Hyderabad: The city ranks 16th among the top 20 most-surveilled cities in the world, according to a report published last month by the UK tech firm Comparitech. It ranked at the top among Indian cities with nearly three lakh CCTVs for a population of over one crore, which means Hyderabad has 30 CCTVs per 1,000 people.

During a Twitter interaction with the public on Sunday, the Telangana minister of IT, KT Rama Rao, said he is “proud that our city is one of the best in the world in terms of number of CCTVs”. The truth, however, is that due to lack of maintenance several CCTVs cameras are defunct.

In an RTI reply two police stations under Cyberabad commissionerate, Jeedimetla and Balanagar, said half of their CCTV cameras do not work. The Jeedimetla police station has 708 cameras within its limits, of which only 466 are functioning, while only 230 CCTVs out of 485 in the Balanagar police station limit are working.

The Station House Officer of Balanagar, Md. Waheeduddin said there are several reasons for not functioning of these cameras, "the primary reason is constructions on the roads by the municipality, then during the monsoon because of the rainwater these cameras stops working and change in the vendors who maintain these cameras."

S.Q Masood who had filed the RTI told NewsMeter that most of the CCTVs in these police limits are installed by residents of the community. “The police encourage people to install these cameras. In its reply, the Jeedimetla police station said 4,042 cameras have been installed under the Nenusaitham programme which are functioning.”

Most of the time the police ask large shop owners and residents to install CCTVs in their areas to prevent incidents. So, does CCTV help prevent crimes? “CCTV footage helps in case of minor incidents. But in case of major incidents, we are not sure if it is helpful,” said Srinivas Kodali, a researcher working on data, governance, and the internet.

While police say that CCTV cameras are for only initial investigation, "CCTV provides initial evidence which makes our investigation fast. We are mostly dependent on finding a motive, background of any case," said, Md. Waheeduddin.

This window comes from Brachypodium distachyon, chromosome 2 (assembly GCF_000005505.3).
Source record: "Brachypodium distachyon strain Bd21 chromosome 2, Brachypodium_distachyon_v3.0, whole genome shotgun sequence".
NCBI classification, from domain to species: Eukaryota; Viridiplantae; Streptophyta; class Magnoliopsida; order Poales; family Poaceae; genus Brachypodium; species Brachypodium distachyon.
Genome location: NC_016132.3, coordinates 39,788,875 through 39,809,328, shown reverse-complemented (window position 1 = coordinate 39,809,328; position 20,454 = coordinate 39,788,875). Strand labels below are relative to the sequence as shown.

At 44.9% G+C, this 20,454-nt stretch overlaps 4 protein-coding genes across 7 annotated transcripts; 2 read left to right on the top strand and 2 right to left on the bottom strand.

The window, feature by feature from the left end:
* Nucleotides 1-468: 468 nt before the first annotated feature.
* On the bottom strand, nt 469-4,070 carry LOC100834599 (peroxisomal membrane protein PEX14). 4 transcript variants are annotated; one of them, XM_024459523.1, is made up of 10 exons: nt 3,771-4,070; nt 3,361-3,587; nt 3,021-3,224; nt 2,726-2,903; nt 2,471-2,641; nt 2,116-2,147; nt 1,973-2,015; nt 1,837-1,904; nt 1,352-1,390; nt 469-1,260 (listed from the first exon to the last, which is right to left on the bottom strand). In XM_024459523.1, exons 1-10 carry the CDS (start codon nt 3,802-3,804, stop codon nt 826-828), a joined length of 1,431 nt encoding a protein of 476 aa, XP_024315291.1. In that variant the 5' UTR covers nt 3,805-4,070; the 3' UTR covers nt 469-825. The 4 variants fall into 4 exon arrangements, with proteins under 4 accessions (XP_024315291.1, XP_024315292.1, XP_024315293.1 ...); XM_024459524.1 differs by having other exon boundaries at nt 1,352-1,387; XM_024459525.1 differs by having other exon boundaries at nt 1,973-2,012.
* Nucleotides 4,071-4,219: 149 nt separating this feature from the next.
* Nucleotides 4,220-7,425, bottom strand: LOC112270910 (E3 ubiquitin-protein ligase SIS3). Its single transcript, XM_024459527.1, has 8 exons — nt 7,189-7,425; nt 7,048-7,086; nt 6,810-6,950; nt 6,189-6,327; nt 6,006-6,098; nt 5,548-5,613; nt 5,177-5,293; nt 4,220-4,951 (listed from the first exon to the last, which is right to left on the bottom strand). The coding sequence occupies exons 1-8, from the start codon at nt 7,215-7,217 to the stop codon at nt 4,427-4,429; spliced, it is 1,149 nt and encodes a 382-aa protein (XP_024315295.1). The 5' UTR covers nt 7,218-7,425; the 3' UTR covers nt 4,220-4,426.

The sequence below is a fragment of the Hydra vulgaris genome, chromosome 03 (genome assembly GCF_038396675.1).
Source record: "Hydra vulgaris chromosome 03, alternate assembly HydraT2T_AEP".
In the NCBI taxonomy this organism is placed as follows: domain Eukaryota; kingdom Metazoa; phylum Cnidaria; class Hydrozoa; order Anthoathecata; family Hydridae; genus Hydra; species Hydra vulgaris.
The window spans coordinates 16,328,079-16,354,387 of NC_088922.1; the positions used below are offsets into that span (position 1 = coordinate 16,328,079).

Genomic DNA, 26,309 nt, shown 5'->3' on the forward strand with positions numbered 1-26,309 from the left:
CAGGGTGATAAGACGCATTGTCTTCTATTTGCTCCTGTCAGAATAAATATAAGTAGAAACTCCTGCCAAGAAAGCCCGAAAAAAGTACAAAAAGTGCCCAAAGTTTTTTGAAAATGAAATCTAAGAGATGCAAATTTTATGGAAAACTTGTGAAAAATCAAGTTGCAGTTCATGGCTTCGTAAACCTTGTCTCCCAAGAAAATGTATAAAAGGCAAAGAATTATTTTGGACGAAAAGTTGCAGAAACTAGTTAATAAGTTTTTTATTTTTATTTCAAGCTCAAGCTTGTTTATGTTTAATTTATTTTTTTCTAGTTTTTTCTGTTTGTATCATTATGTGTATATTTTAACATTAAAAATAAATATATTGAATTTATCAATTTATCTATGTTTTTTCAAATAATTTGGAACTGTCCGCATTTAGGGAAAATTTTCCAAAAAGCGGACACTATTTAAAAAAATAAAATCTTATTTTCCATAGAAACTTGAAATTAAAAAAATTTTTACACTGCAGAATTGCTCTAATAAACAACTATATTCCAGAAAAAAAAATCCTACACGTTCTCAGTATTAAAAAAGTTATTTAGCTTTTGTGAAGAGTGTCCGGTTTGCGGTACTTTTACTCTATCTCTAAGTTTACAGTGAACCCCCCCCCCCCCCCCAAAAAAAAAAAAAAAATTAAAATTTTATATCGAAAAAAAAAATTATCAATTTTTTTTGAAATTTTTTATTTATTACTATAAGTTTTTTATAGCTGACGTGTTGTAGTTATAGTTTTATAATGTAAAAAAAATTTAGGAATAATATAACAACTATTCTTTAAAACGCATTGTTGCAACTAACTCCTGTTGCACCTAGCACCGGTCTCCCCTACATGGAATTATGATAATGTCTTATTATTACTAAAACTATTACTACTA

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Also, the limited storage capacity of these cameras can be a drawback.“The Jeedimetia police station, in its RTI reply, said the cameras in their area have backup and storage for 30 days while in Balanagar limit the cameras have backup and storage for 20 days. These factors depend on the number of cameras,” added Masood.

The due to lack of clarity and policy on storage of the footage can be a drawback. Masood said, “In an incident of police brutality reported in the old city during the lockdown, when police insisted victim to identify to the officer who was involved, I requested them to look for the CCTV footage. For my surprise the police officer said we don't store more than 7 days. I asked the police to check the CCTV footage but to my surprise, they told me they did not have a backup of more than seven days. It was after that that I filed an RTI to find out for how many days the police have storage and backup of CCTV footage.”

The RTI activist said there is no uniform policy to backup and store CCTV footage. He said while the police depend on these cameras to solve crimes, they do not create files of the footage. “What happens when the police need CCTV footage of a crime that took place a month ago?” asked Masood.

While the police said for the important cases and important incident they maintain the backup, "CCTV storage comes with limitation, we have the backup of all major incident, it's not like that we are not backing up the files," said, Md. Waheeduddin.

Meanwhile, the high number of CCTV cameras in the city also raises privacy concerns. “There are concerns about what kind of agreement the police have with some private companies that have installed CCTV cameras in the city,” said Srinivas Kodali.

"When we come out of our house we are in public purview, there is no such thing called privacy in public and when we are talking about the private company installing cameras and if they have misused it. I have not come till now since 2014 when it was installed first. CCTV is for the general public and it's for their safety," Said While the police said for the important cases and important incident they maintain the backup, "CCTV storage comes with limitation, we have the backup of all major incident, it's not like that we are not backing up the files," said, Md. Waheeduddin.

Sumit Kumar Jha

Sumit Kumar Jha is currently a multimedia journalist with Newsmeter. An alumnus of Hyderabad Central University and Amity University, he has interned with The New Indian Express and CGNet Swara. Sumit has also worked with video production houses in Mumbai as an assistant director in shows like 21 Sarfrosh for Discovery Jeet. He is specialised in Video Production. He was also the contributor at PARI network. Hailing from rural Bihar has spent his childhood shifting from places and people. Growing up he felt the need to document the lives and dreams of rural India. A lover of visual storytelling goes around the cities to search for Stories. He primarily reports on civic, human interest and data stories.

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